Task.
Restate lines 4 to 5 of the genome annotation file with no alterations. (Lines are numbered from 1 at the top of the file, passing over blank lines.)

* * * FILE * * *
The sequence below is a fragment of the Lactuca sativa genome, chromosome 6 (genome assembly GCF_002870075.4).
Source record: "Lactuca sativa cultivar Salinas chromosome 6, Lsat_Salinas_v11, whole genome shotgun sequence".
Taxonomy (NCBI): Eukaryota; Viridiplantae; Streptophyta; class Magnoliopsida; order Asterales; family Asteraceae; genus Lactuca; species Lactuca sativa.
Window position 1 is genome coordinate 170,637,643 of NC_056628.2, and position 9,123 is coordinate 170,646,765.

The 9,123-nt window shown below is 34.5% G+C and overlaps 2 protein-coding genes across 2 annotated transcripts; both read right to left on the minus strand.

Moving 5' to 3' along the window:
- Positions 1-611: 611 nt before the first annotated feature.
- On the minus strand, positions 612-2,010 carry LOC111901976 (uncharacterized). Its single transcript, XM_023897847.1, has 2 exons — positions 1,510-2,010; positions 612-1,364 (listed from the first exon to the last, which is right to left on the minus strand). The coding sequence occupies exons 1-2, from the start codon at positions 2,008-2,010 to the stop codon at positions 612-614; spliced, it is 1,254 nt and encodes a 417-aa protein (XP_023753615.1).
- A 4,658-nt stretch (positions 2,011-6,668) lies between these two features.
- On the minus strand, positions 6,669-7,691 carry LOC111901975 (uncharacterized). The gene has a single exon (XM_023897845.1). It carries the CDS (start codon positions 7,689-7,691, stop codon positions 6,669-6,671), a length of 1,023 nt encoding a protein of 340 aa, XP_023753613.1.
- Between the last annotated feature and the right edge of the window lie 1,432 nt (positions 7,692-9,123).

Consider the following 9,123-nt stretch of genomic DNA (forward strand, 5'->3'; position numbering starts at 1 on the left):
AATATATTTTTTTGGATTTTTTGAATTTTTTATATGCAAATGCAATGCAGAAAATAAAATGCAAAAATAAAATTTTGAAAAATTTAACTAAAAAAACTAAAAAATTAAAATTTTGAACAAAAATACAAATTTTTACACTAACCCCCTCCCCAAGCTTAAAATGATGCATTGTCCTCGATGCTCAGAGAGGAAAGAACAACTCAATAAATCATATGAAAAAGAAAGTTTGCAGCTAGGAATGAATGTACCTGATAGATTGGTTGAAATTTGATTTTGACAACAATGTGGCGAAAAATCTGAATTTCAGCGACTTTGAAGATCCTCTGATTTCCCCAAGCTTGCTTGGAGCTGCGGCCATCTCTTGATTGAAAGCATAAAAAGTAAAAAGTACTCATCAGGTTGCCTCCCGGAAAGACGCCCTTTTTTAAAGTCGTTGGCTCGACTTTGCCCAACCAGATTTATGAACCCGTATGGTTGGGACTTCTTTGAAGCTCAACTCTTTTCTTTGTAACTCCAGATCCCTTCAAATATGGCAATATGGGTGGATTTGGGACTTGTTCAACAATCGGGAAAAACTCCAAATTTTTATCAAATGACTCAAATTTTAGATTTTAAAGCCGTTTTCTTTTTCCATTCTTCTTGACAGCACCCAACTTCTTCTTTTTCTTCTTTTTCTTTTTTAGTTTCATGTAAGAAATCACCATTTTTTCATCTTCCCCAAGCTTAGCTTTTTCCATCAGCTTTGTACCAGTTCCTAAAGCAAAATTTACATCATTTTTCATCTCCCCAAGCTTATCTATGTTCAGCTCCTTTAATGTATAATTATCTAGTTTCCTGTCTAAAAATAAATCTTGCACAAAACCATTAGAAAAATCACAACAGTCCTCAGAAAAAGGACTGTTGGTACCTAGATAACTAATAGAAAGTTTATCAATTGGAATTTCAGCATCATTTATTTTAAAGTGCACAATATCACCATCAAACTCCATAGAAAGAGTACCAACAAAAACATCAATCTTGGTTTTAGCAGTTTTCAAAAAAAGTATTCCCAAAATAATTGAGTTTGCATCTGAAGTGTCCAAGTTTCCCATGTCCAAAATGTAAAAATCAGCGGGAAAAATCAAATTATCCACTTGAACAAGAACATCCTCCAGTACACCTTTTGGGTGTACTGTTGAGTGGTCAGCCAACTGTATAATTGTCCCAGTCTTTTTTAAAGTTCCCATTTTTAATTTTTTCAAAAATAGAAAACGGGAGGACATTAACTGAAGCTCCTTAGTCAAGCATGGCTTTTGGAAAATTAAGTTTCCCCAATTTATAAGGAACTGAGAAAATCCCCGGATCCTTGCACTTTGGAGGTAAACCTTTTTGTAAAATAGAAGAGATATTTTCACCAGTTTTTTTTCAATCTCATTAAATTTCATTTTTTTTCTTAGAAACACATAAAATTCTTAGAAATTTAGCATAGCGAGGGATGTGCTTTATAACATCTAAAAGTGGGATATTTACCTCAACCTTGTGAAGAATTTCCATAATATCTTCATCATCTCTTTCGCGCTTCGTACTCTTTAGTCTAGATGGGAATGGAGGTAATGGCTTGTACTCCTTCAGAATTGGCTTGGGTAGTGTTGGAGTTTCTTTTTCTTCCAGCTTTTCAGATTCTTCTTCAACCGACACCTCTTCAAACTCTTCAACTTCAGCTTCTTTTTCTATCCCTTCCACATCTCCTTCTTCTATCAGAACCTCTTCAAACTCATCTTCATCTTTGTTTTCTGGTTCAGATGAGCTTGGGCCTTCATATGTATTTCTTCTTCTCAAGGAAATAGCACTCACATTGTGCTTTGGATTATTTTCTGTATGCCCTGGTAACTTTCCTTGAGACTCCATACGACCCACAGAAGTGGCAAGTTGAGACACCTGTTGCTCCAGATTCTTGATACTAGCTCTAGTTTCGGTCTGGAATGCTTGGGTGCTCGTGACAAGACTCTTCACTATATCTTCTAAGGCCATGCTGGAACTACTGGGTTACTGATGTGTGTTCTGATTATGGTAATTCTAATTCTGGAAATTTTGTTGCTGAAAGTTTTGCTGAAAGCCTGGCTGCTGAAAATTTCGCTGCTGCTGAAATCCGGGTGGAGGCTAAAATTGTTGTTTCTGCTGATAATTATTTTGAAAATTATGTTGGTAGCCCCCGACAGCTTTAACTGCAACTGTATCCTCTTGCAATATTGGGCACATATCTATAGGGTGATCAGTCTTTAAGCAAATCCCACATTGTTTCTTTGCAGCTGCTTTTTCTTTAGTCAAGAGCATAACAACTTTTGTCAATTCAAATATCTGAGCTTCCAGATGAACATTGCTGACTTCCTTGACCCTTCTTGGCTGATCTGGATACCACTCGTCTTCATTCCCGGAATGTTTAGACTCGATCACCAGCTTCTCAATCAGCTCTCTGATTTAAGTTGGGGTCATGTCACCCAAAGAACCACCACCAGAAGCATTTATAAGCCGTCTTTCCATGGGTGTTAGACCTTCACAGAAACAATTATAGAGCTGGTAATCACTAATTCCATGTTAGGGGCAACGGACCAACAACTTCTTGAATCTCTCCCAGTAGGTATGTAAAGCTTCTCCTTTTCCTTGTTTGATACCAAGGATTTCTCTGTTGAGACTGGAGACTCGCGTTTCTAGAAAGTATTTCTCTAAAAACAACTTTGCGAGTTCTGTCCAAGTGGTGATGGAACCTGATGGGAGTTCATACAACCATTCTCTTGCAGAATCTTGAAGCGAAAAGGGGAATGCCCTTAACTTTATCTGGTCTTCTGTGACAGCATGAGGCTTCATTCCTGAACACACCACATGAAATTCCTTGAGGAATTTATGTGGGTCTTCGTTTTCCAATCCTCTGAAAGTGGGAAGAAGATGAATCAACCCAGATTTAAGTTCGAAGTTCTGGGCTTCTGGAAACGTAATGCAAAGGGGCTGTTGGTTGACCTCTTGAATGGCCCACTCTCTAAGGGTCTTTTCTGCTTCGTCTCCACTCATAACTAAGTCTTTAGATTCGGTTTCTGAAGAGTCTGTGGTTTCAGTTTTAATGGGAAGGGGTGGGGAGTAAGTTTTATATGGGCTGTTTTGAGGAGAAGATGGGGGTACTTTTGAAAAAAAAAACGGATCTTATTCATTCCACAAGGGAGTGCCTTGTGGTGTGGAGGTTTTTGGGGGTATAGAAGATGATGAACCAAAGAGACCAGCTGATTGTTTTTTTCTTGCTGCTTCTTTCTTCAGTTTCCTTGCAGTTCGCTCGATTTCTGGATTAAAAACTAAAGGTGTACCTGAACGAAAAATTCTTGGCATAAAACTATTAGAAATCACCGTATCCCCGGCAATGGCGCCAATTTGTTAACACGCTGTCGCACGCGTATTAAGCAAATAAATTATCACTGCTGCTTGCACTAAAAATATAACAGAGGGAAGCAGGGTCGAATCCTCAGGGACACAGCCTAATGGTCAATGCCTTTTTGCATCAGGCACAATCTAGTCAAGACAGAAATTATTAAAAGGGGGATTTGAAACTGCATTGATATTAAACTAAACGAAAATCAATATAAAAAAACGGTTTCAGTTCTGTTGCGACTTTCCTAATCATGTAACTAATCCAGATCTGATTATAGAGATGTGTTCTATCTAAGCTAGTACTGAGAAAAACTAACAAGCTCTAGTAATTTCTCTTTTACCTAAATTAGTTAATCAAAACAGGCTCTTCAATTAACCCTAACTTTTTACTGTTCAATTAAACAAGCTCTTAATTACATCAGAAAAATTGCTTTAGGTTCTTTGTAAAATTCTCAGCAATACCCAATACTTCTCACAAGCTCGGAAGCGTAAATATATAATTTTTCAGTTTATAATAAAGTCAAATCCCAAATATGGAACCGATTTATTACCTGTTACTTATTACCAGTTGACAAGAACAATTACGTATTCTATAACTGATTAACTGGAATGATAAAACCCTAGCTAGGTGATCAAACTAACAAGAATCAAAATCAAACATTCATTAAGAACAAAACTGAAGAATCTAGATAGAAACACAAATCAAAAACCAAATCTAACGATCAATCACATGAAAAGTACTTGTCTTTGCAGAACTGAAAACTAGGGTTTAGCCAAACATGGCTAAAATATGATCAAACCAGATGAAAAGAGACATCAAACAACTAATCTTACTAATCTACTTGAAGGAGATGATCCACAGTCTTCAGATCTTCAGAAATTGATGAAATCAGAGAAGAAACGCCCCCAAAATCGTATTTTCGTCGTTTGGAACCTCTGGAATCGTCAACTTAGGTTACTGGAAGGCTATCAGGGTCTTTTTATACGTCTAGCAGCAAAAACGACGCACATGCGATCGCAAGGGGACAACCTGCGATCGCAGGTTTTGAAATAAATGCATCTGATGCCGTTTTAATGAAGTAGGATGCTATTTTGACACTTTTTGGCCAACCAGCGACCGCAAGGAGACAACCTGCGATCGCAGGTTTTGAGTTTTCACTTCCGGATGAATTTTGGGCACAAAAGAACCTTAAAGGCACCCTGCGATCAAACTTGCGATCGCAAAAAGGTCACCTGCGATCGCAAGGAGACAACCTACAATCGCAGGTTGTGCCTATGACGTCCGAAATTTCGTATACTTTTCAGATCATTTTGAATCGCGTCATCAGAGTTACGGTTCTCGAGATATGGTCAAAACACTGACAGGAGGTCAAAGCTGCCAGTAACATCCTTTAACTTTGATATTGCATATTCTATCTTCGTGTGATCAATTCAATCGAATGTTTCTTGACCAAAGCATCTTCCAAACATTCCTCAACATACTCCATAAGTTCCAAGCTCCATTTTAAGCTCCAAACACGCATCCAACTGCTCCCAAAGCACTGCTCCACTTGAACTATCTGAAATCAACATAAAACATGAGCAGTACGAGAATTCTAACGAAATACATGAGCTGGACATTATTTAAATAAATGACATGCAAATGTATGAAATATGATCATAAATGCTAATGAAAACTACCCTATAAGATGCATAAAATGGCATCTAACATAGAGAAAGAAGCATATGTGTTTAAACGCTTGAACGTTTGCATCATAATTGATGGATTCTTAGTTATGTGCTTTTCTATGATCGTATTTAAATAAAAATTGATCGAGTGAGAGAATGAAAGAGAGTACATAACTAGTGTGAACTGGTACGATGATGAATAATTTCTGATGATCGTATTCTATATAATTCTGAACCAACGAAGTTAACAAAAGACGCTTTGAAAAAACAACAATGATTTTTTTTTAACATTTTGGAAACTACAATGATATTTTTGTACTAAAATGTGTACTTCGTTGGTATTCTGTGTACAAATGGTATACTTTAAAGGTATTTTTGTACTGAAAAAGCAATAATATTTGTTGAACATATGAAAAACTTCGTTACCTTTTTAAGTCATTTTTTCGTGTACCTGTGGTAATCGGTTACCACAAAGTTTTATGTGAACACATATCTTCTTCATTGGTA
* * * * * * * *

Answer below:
Window position 1 is genome coordinate 170,637,643 of NC_056628.2, and position 9,123 is coordinate 170,646,765.

The 9,123-nt window shown below is 34.5% G+C and overlaps 2 protein-coding genes across 2 annotated transcripts; both read right to left on the minus strand.